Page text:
“Lisa has always been a dynamic front-woman,” says Vennum. “She’s been compared to Aretha Franklin, Diana Ross and Patti Labelle. She has this built-in, inherent power that drives the song and she’s just as comfortable singing soulful ballads as the heavier rock stuff.” Which leads us to talk about the inclusion of soulful scorcher “Sun Comes Down” a tune that captures the essence of Thin Lizzy’s “The Sun Goes Down” and gives Peggy Lee’s “Fever” a run for its money. The hook is charming and makes room for the piano highlights of Chris Leroy. It also maximizes the use of the stunning backing vocals of the all-girl group Pussydelic. Just when it couldn’t get more soultry the band add “Anymore,” a Motown Soul classic in the making that drips with Etta James nuances. Says Vennum, “After writing together for all these years, Lisa and I know what we want in a song and she knows how to get it! She’s lays it in the groove but can also belt it out to the breaking point.”

When the record does wind up, it’s easily some of the hardest high-octane rock the band has penned to date. If ‘08s Hard Sweet and Sticky was the group’s nod to the Who, Black Lightning is their tribute to AC/DC. “Hell On Earth” is a 2-minute frantic attack packed with sex-drive over battering drums. The riff’s a stunner with Kekaula belting out the fury of a burned lover. She shifts gears in “On Top” letting us know she’s in charge and using her tongue as a whip. The old garage sound creeps in for the engine-revving ‘Power to Burn” with the Pussydelic’s (Jenn, Natty, Maya and Mimi) back in full force. “Living A Lie” jumps out as our favorite. The guitars have a Judas Priest density and a metallic solo break that fries the brain. Taking a bit from the Joan Jett school of anthem writing comes “Everybody Get Up,” a perfect crowd pleaser , if we can be so bold. Todd Westover (of LA supergroup Doorslammer) is the only outside composer contributing the cosmic guitar-bass heavy “Close Your Eyes.” The record ends with a classic touch of ‘60s soul in “The Way” complete with a simple backbeat, twangy guitar and that old school stax feel.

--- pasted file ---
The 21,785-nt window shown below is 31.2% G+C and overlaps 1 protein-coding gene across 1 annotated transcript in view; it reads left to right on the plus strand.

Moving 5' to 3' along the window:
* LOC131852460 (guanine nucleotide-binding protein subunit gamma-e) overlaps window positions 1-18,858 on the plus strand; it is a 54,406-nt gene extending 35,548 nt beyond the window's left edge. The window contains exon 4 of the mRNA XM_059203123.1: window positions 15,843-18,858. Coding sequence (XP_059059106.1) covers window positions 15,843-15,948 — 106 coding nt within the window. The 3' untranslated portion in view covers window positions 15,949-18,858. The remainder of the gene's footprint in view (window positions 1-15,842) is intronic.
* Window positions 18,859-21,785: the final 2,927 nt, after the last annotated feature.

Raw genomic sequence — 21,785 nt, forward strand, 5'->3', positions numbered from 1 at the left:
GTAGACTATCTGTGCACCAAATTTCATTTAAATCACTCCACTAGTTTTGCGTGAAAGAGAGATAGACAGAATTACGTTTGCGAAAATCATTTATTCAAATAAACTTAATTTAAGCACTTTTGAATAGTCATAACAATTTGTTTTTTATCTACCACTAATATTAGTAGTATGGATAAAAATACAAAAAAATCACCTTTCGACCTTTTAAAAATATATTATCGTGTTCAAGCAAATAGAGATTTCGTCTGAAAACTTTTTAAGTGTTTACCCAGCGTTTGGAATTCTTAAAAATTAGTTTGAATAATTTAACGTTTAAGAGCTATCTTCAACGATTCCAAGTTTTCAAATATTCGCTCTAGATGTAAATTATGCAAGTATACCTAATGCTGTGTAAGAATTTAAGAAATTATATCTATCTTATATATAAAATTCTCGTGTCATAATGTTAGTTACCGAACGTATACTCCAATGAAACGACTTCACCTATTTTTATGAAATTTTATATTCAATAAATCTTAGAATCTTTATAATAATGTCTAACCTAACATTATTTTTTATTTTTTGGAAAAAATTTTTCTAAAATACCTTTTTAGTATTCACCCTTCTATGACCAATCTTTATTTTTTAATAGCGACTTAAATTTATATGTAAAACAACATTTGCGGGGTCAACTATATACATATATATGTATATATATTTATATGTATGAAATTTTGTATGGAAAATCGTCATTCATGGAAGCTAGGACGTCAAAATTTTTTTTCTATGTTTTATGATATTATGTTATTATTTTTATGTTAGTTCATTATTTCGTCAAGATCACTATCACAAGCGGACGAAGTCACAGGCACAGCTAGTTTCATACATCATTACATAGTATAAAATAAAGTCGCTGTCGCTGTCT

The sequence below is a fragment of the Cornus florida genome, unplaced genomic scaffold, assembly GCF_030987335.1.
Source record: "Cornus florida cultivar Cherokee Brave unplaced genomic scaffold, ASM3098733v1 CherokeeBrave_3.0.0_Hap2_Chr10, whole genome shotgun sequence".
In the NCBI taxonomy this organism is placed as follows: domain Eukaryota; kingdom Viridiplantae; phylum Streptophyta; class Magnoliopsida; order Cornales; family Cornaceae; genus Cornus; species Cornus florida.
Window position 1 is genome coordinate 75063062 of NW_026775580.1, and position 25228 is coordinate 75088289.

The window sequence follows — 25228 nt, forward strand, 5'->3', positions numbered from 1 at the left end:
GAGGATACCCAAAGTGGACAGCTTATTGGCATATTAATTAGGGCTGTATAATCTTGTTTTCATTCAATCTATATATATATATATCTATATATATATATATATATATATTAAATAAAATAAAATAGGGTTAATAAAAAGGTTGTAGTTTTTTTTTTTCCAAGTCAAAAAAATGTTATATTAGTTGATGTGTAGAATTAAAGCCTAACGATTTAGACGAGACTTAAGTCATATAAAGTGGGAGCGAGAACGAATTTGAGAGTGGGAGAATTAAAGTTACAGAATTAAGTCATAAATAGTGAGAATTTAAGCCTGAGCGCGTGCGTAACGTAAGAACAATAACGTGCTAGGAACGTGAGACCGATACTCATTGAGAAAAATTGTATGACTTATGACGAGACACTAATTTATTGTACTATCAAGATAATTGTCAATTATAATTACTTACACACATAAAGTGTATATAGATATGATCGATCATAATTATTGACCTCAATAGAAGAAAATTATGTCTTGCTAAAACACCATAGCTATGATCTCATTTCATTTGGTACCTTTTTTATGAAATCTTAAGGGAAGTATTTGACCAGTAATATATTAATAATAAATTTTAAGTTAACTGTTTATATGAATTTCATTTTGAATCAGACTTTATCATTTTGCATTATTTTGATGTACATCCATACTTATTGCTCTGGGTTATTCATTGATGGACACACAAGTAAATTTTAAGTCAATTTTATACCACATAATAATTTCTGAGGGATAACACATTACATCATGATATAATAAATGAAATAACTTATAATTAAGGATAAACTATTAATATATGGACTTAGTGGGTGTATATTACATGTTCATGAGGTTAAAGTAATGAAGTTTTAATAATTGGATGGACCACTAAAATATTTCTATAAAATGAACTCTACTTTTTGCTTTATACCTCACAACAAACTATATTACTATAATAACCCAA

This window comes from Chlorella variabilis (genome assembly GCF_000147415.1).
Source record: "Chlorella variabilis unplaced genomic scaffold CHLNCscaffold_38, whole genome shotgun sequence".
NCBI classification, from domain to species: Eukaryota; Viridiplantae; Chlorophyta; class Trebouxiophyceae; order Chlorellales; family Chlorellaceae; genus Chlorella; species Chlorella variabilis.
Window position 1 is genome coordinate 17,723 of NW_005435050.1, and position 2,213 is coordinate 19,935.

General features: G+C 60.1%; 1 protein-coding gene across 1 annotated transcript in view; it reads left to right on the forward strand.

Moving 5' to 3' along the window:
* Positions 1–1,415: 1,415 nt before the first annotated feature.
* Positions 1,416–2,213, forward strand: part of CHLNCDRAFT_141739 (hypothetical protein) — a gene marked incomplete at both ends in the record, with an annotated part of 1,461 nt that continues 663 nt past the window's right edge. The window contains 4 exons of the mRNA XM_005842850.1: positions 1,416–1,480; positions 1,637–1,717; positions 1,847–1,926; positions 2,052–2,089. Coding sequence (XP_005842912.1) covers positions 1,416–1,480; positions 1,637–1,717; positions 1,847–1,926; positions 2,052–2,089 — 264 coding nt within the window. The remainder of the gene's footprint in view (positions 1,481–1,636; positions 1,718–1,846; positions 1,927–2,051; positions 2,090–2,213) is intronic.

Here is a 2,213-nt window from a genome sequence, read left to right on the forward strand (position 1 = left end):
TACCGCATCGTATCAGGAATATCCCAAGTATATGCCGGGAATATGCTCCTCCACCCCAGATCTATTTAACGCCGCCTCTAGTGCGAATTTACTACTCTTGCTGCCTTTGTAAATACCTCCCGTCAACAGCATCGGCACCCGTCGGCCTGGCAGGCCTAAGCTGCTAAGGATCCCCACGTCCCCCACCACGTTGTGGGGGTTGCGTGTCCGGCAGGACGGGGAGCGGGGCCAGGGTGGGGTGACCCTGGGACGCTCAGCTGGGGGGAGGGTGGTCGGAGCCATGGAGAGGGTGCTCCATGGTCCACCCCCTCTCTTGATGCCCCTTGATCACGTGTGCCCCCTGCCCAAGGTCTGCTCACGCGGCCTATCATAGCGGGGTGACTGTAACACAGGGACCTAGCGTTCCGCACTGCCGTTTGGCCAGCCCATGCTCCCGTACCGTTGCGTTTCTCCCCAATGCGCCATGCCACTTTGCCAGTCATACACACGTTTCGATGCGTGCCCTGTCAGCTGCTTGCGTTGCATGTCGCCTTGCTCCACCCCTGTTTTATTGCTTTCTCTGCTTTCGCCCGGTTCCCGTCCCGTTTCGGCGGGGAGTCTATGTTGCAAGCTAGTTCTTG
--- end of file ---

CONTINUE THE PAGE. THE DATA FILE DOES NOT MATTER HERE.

Produced by Vennum, Kekaula and Matt Radosevich (The Hives, All American Rejects) the record has a brighter sheen but still smells musky, sweaty and independent. “We probable could have gone with a major label in the past,” says Vennum, “we had offers but we wanted to do it our way. It may have set us back but we have no regrets.” When asked about the band’s more polished sound he admits they took longer to write Black Lightning but maintains they don’t use overdubs and tried to record live as much as possible. “We exchanged ideas back and forth but try to capture that ‘live’ feel when it comes to getting it down on tape. The performance is the most important thing to us. We use the studio to capture that. There is no amount of technical know-how to bring a performance out of something that wasn't performed. The crudest equipment can still get the best songs. Listen to a Robert Johnson album. They used the most rudimentary equipment by today's standards. But, put it on, and it's the voice of God right there!”

A special thanks to Bob Vennum and The Bellrays!

Website: The Bellrays